Watching political debates, I sometimes find myself hoping that the moderators will pose a simple arithmetical question or two.
Queries about the war, taxes, and cultural issues usually elicit rhetoric and canned answers that most of the candidates could recite in their sleep, but even very simple arithmetical questions would require a bit of thought and calculation that they couldn't easily evade.
Professional myopia may be part of the reason for my writing about this topic again, perhaps, but I do believe that some feel for mathematics (not algebraic topology or partial differential equations, but arithmetic) is essential to being an effective president. After all, almost every political issue has a large quantitative aspect: medicare and social security, the environment, military spending, tax and service cuts, social security, crime, and education, to name a few. A candidate who could answer, or at least reasonably respond to most of the following questions would, I think, be sufficiently numerate to hold the job.
To help insure this end, I hereby urge future debate moderators (both during the primaries and the general election) to announce that no candidate will be left behind, that each will be asked at least one basic numerical question during each debate. The answers the candidates provide might be more telling than their latest "bold new program" or inconsequential anecdote. They might even be amusing.
Below are just 10 of the many politically neutral questions that might be asked. The answers follow.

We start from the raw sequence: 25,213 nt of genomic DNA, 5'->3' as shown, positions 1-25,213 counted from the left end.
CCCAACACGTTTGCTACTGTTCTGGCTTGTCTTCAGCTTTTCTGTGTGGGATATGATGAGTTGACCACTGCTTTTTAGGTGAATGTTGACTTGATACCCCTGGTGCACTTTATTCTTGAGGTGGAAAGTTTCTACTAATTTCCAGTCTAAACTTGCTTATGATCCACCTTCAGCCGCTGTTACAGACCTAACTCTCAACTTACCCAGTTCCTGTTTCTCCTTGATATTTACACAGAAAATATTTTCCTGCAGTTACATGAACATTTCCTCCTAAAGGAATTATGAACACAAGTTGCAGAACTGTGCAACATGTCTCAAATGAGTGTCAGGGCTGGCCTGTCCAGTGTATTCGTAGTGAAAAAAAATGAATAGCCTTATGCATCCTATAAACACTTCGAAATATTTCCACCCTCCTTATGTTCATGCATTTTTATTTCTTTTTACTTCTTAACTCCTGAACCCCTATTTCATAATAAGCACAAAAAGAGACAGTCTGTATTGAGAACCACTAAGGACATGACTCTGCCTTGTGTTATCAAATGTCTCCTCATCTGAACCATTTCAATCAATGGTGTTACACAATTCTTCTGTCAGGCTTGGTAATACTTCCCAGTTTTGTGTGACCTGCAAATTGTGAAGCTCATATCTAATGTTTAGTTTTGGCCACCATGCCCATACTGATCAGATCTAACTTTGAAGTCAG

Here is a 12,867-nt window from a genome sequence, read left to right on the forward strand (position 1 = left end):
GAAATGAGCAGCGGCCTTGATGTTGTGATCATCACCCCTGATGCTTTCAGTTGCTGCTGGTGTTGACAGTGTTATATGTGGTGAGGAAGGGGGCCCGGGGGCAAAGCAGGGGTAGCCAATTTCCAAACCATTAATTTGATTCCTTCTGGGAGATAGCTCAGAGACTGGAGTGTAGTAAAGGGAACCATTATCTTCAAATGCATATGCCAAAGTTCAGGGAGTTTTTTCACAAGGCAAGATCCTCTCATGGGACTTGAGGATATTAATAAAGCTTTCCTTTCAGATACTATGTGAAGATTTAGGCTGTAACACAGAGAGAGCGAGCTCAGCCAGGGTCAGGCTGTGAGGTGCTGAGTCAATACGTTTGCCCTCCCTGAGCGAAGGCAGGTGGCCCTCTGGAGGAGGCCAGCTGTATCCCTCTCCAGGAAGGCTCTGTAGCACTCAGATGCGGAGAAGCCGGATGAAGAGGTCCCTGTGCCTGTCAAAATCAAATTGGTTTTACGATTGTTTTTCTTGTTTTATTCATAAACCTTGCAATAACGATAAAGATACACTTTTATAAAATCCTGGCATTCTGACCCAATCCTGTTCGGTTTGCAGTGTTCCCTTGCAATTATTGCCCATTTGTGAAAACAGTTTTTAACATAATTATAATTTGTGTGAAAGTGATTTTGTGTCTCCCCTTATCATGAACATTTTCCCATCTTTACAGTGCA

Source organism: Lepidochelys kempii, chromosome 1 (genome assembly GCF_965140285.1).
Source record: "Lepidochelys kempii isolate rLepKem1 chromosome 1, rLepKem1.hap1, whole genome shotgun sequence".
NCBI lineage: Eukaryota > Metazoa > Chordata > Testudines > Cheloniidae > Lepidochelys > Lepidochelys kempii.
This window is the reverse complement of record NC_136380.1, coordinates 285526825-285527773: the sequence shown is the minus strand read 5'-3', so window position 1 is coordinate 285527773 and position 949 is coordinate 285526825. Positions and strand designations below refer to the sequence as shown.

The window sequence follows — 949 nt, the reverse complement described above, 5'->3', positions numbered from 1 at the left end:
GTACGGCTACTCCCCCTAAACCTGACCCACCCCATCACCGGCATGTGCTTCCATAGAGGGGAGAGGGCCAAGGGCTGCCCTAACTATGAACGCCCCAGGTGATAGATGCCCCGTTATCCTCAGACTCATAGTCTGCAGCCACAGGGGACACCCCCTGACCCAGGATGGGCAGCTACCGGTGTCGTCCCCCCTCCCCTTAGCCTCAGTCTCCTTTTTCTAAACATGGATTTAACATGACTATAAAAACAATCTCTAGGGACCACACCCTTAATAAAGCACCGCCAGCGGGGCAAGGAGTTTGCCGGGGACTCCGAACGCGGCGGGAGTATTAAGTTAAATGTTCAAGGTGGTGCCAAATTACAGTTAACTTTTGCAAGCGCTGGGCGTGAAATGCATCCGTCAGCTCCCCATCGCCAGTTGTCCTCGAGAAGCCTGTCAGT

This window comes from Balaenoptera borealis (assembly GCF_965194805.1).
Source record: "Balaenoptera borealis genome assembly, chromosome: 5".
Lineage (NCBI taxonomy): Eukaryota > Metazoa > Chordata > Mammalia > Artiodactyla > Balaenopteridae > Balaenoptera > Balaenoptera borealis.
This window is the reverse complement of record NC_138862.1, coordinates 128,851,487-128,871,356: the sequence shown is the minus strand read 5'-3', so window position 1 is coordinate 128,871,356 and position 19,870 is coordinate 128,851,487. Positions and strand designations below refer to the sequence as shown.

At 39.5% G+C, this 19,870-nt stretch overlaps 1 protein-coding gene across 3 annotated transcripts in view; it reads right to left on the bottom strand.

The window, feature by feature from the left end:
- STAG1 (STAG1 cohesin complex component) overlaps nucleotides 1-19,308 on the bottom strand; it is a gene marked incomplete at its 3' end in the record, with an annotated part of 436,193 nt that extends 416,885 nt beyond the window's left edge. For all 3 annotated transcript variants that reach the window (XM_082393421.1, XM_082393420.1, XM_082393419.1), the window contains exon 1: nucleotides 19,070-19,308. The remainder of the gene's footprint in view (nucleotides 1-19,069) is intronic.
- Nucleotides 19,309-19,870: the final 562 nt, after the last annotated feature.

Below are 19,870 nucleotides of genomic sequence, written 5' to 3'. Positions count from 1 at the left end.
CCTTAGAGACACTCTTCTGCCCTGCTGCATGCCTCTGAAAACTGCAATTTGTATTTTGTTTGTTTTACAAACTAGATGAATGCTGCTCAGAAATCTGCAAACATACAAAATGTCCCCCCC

1. A crucial number to know is the population of the country of which you want to be president. What is the approximate population of the United States? of the world? What percentage of the latter is the former? Answer
2. A news article claims that 15 percent of all strokes occur sometime between noon and midnight on either Friday or Saturday, perhaps because of increased celebrating on the weekends. Do you check with the Centers for Disease Control? Do you stop campaigning on weekends? What's your reaction to this statistic?Answer
3. You must understand the electoral process, of course, so given the way the Electoral College is set up, what is the theoretically smallest number of actual votes (not electoral votes) a candidate can receive and still be elected president? Answer
4. Approximately how many Americans died in the attacks on 9/11? There's no moral comparison, of course, but approximately how many die in auto accidents annually? from heart disease annually? Answer
5. You're campaigning in a state in which the percentage of employees who subscribe to a particular drug plan has risen 1 percentage point, from 1.5 percent to 2.5 percent. By what percent has this figure risen? By what percent must it fall to return to its former level? Answer
6. In Disproportia, a small Midwestern town, the average tax cut per household is $2,200, but the median tax cut is $150. What does this say about the distribution of taxable incomes in the town? If the founder of a high-tech company were to move into the community, which is more likely to rise, the mean or the median tax cut? Answer
7. Roughly how big is the federal budget? What fraction of it is discretionary and non-military? By contrast, what is the gross domestic product (to the nearest trillion dollars)? Answer